Food & Drink

11 reasons you should be drinking Ballantine India Pale Ale

It’s true that those who do not learn from the past are doomed to repeat it, but, sometimes, those who do learn from the past are privileged to repeat it.
We’ve dug deep into the history of one of the most storied brews our nation’s ever produced, Ballantine IPA, and come up with some pretty spectacular reasoning for why you should be cracking open the newly reintroduced (that’s right, Ballantine IPA is back) ale right now. 

Because you like knowledge
Rebus riddles -- which had drinkers cogitating how to pronounce a phrase illustrated in pictures -- were printed on the underside of Ballantine caps starting in the 1960s. The Beastie Boys celebrated these brain burners on Paul’s Boutique’s “High Plains Drifter” (more on Ballantine’s musical influence later). So when you pick up a six-pack, you’re raising a glass to raising IQs. 

Because you like literature
Hunter S. Thompson drank it in Fear and Loathing in Las Vegas, desperate to find a regional beverage in the middle of nowhere:

“’Ballantine Ale,’ I said ... a very mystic long shot, unknown between Newark and San Francisco.
He served it up, ice-cold.
I relaxed. Suddenly everything was going right; I was finally getting the breaks.”

And, seriously, Hemingway, as himself, wrote an ad for Ballantine:

“You are tired all the way through. The fish is landed untouched by sharks and you have a bottle of Ballantine cold in your hand and drink it cool, light, and full-bodied, so it tastes good long after you have swallowed it.”

The lesson here? Ballantine will make you a freakin’ man.

Because you like collecting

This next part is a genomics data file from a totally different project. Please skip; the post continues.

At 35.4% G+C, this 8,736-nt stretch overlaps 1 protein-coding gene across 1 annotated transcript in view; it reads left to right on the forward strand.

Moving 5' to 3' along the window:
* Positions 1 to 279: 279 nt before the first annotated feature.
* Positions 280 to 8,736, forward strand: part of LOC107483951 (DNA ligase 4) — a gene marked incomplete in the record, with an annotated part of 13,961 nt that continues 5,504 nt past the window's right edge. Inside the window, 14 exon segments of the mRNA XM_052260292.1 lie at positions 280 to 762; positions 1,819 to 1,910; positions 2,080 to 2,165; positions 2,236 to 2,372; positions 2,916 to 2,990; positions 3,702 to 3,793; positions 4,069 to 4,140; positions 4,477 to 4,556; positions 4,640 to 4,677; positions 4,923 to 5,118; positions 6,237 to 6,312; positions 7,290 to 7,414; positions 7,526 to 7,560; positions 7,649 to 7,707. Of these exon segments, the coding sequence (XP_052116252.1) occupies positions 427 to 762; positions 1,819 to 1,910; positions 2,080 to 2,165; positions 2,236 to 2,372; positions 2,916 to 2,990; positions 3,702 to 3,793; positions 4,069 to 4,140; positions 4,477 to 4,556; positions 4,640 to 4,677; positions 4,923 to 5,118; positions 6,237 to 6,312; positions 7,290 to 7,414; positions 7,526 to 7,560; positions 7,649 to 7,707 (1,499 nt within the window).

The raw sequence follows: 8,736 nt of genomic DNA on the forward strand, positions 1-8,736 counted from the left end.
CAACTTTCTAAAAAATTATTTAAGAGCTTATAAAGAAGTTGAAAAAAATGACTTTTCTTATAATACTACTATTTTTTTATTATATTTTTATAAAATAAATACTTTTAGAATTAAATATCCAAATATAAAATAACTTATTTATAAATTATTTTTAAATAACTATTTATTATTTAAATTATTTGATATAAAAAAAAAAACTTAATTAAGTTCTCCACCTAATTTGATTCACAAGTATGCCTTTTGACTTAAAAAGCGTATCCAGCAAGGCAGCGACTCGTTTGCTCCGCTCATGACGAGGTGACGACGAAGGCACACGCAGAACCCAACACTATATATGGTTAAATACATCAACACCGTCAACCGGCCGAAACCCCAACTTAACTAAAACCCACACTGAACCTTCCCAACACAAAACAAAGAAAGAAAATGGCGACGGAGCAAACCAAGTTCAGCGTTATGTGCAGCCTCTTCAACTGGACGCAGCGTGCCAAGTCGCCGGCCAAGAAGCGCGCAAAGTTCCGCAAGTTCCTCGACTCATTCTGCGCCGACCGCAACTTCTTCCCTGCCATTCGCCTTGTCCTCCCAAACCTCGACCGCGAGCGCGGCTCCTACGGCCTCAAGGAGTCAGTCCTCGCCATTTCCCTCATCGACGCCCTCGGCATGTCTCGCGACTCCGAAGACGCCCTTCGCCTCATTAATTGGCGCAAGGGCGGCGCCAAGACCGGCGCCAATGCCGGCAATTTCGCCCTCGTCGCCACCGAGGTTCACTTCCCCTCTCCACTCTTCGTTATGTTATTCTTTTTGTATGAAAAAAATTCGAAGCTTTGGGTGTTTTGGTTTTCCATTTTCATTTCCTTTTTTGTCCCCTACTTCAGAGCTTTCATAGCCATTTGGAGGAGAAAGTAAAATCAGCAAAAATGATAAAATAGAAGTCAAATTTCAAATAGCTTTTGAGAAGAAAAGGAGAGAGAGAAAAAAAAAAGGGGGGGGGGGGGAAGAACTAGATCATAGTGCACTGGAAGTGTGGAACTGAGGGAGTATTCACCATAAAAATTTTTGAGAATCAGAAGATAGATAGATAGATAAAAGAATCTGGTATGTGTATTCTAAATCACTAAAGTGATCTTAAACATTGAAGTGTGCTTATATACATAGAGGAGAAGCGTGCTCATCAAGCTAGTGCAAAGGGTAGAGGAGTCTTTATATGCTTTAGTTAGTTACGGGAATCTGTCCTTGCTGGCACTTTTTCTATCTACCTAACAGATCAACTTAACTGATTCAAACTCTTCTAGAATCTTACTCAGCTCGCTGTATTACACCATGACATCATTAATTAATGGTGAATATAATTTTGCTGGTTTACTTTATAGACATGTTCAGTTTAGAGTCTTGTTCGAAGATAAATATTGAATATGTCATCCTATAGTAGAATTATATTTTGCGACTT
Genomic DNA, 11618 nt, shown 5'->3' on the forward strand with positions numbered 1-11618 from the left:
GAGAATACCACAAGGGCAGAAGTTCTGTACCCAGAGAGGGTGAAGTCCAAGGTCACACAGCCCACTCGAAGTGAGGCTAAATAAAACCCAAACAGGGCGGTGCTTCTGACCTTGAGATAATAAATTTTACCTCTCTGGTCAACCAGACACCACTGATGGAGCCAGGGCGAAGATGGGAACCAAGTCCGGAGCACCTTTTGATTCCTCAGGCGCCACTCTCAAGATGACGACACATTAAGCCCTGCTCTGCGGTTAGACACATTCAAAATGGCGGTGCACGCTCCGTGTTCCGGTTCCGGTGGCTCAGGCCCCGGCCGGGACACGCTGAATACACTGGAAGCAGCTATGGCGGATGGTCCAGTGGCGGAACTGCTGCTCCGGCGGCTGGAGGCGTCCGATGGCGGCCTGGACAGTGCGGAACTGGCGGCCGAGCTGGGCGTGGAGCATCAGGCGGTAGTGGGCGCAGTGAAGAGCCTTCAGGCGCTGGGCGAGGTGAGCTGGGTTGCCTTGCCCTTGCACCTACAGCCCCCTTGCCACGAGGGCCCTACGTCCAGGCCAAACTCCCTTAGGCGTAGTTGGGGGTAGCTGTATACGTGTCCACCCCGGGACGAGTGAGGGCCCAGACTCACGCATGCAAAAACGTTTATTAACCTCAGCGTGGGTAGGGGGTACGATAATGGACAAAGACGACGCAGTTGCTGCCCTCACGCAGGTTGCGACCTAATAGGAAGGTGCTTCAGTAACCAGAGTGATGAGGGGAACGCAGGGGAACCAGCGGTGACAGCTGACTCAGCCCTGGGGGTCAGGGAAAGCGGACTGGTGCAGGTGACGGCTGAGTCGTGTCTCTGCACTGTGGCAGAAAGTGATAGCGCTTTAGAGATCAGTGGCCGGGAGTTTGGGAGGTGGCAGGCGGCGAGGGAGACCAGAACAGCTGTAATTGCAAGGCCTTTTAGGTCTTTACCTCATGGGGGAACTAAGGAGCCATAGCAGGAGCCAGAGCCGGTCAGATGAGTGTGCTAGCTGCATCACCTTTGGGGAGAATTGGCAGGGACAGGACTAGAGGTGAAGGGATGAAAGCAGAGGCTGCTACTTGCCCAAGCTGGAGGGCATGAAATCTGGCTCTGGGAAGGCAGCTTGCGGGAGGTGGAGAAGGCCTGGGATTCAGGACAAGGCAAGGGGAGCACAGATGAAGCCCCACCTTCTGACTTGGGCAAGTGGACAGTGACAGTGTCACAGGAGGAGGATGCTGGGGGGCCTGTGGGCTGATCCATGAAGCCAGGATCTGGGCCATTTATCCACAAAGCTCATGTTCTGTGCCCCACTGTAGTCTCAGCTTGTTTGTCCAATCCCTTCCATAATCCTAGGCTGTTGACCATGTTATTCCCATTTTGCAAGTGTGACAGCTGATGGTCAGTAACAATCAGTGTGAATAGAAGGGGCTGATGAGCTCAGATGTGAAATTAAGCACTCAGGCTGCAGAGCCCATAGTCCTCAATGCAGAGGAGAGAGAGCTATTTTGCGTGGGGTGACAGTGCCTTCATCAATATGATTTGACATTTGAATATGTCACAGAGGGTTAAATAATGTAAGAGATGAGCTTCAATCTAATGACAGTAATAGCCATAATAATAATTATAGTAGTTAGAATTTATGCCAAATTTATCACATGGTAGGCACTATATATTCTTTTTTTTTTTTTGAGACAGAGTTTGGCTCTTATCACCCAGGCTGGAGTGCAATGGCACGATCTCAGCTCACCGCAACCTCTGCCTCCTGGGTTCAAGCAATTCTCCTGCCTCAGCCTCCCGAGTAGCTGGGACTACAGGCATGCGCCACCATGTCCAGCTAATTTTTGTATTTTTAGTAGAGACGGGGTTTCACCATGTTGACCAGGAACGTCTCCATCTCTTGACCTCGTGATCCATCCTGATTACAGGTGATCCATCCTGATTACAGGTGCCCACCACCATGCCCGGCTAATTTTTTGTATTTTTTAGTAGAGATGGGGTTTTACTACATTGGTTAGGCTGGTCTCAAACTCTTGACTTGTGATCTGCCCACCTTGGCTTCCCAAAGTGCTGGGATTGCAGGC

Vintage Ballantine church key cans are awesome and can go for $50 on eBay -- bottles of Burton Ale, still highly prized by collectors, go for a lot more. Save some of your fresh Ballantine bottles and they could be worth a ton someday. You’ll be dead, but the grandkids will really appreciate the gesture.

Because you like power hitters
From the 1940s to the 1960s, every single Yankee homerun was pronounced a “Ballantine Blast” by legendary broadcaster Mel Allen. Ballantine was so hooked up with the Yankees that they helped Phil Rizzuto become a booth broadcaster after his retirement. Tip one back while watching America’s pastime and maybe your favorite slugger will knock one out.

Because you like music
As previously mentioned, the Beastie Boys rapped about Ballantine. So did Biggie. So did GZA.  And, uh, Limp Bizkit’s rider included Ballantine beer… and a full-length mirror… and action figures. Rollin’!

Because you like IPAs
Ballantine brewed their first IPA in 1878. The style had fallen out of favor during Prohibition in the 1920s, but Ballantine was the only major American brewery to keep pumping out the hoppy goodness into the 20th century.

Because you like that barrel aging thing
Ballantine’s been into barrel aging since the very beginning (1878, remember?). They actually let their Burton Ale hang out in barrels for 10-20 years. While that stuff was only given to VIPs as gifts, Ballantine’s standard IPA rested in wood casks for a full year before bottling. The new, carefully researched return of the classic promises similar exposure to American Oak.

Because you’re patriotic
In WWII, Ballantine made a can that didn’t reflect light so that soldiers wouldn’t get spotted popping the tab. Thanks to the reflective quality of glass, the new bottles won’t get you spotted either. Also, you’re not in a World War, so that should help.

Because you like math
The logo is a set of Borromean Rings. In nerd speak, that means that while no two of the circles are actually connected, removing one ring will collapse the whole structure. This three ring image has been used in medieval heraldry, so when you buy a Ballantine, you’re like your very own beer baron. Or you’re like John Bonham, whose symbol on Led Zeppelin IV was reputedly inspired by the same rings.

Because you like comedy
Mel Brooks adapted his classic 2000-year-old man bit for Ballantine commercials. Check out the 2,500-Year-Old Brewmaster.

Because you like reverse engineering
The original recipe was lost during the many times Ballantine traded hands over the years, but Pabst (the newest owner) has spent oodles of time researching the original taste in order to reproduce the most authentic version possible. They essentially rebuilt the beer based on tasting notes written decades (sometimes over a century) ago. It’s kind of like what they did with absinthe -- the difference being van Gogh never played baseball.